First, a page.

Where the substrate is aluminum, the electrodeposition may utilize 110V, 60 HZ alternate power. The voltage may be obtained from a transformer which lowers the original 110 V voltage. The electrodeposition has been found to provide formation of about 10 nm amorphous aluminum oxide on the surface of substrates such as aluminum or aluminum alloys. Thus, the growth of carbon nanotubes or carbon nanofibers on such substrates results in an excellent electrical connection with the substrates.

After the formation of catalysts on the substrate surface, the substrate is subjected to chemical vapor deposition at a temperature ranging from between about 600° C. and 900° C, and a pressure of 1 atm. The chemical vapor deposition may include the use of various gas phase carbon sources including hydrocarbon gases such as acetylene, ethylene and methane to facilitate the growth of carbon nanomaterials. The growth is controlled by monitoring the reaction time for a time ranging from about 3 to 15 minutes.

The growth of carbon nanotubes may be tailored such that the resulting carbon nanotubes have a thickness of between about 100 nm to 30 μm and a conductivity of between about 6 and 10 W/m.K.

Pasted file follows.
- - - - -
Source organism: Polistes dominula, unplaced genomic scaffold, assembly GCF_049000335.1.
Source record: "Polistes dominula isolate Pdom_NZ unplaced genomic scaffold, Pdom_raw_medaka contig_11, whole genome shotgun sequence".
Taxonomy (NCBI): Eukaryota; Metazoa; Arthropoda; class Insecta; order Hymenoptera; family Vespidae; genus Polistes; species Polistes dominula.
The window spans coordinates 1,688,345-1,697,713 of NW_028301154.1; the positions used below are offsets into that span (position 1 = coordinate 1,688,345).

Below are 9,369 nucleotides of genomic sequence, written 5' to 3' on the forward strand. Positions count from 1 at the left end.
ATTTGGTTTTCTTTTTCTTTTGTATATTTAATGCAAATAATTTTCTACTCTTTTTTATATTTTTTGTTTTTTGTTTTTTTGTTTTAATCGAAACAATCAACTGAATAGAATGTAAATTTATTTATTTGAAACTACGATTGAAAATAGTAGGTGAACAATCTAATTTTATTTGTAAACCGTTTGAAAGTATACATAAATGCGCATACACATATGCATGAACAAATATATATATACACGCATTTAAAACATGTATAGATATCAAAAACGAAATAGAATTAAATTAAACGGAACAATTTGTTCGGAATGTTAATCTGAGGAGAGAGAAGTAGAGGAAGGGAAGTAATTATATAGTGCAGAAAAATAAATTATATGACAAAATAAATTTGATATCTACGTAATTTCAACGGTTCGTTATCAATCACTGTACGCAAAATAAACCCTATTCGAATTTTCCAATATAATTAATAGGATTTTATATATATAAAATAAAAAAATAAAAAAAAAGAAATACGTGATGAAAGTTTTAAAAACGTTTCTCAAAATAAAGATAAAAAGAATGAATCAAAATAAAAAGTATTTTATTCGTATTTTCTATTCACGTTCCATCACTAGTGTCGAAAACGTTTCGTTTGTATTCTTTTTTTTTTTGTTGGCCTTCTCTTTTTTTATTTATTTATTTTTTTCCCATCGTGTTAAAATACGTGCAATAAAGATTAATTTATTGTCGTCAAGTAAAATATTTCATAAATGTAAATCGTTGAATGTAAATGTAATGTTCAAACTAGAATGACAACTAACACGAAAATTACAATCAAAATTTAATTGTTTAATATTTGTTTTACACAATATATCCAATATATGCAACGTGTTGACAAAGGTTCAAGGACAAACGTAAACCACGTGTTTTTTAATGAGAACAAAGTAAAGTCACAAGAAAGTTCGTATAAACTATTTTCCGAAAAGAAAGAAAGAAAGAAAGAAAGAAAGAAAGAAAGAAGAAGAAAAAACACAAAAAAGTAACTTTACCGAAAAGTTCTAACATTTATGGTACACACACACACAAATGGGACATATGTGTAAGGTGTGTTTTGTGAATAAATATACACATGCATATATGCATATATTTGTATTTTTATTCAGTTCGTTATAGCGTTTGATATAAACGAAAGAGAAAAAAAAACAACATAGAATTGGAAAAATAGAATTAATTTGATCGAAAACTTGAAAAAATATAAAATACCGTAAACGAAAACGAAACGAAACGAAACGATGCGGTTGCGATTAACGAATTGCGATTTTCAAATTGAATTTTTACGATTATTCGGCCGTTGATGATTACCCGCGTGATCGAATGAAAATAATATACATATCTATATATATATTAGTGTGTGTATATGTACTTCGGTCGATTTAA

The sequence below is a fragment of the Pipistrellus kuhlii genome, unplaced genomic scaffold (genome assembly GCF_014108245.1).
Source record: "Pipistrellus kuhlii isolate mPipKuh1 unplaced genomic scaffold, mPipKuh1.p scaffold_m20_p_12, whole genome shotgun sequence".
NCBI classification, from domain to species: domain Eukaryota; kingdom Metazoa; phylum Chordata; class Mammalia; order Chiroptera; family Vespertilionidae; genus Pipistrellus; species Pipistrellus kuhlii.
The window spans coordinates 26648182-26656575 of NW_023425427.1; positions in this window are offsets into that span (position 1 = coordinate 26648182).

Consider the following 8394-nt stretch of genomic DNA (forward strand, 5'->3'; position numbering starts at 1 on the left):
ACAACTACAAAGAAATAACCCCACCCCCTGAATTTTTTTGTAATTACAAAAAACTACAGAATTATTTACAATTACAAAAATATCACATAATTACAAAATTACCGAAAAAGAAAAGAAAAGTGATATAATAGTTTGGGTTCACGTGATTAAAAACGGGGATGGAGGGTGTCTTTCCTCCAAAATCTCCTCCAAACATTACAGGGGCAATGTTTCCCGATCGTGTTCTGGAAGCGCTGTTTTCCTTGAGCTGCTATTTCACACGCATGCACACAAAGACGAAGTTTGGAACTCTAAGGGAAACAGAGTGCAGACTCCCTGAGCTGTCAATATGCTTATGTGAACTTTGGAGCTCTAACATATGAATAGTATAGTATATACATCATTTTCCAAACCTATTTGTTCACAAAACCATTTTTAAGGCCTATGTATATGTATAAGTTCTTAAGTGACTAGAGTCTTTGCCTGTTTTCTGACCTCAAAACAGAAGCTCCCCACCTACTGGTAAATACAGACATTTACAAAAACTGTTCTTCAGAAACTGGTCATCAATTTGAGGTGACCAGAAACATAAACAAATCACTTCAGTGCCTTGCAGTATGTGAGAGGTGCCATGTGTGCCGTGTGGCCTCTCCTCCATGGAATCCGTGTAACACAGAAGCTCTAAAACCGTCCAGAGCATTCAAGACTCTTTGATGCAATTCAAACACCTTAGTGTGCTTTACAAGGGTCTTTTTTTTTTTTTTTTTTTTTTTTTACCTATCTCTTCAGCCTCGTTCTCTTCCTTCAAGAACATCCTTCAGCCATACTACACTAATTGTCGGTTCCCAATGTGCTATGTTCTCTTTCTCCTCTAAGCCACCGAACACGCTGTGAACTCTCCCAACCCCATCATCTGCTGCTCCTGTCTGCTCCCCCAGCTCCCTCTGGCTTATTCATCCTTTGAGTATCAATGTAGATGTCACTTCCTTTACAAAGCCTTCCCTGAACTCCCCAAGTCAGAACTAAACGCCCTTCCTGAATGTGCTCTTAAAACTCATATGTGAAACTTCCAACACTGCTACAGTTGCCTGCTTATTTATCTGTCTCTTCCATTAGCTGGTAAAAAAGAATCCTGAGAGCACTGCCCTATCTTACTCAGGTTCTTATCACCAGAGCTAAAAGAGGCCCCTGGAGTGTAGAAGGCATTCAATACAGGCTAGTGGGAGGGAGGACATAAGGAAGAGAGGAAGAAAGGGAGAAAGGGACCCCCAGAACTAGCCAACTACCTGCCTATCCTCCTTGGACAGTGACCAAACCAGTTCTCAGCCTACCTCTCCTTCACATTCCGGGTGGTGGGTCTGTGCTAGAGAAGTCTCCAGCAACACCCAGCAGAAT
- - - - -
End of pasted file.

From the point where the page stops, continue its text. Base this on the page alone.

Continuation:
In order that the invention may be more readily understood, reference is made to the following examples which are intended to illustrate the invention, but not limit the scope thereof.

EXAMPLE 1

Carbon nanotubes were grown on carbon fiber substrates in accordance with the method of the present invention including the gas oxidizing substrate surface treatment at a temperature of about 150 ° C. for about 5 minutes. The carbon fiber substrates were then immersed in a water/alcohol solution containing iron and molybdenum salts.

Carbon nanotubes were then grown on the treated substrates under the following conditions: (gas type: acetylene and ethylene; gas flow: 150 ml/min., temperature: 600° C.; growth time: 10 minutes). Another set of carbon nanotubes were grown on carbon fiber substrates using the same growth conditions described above, but without the surface treatment. The results are shown in FIGS. 1 and 2. As shown in FIG. 1, carbon nanotubes were essentially unable to grow on the surface of carbon substrates which were not modified by the gas oxidation treatment of the present invention.

In contrast, as shown in FIG. 2, more carbon nanotubes grew uniformly on the carbon fiber substrates which were surface treated by gas oxidation. As shown, thick and aligned carbon nanotube structures were observed on the carbon fiber substrates. The results of X-ray photoelectron spectroscopy (XPS) analysis showed a substantial increase in surface concentration of oxygen and change of surface energy after the surface treatment.

EXAMPLE 2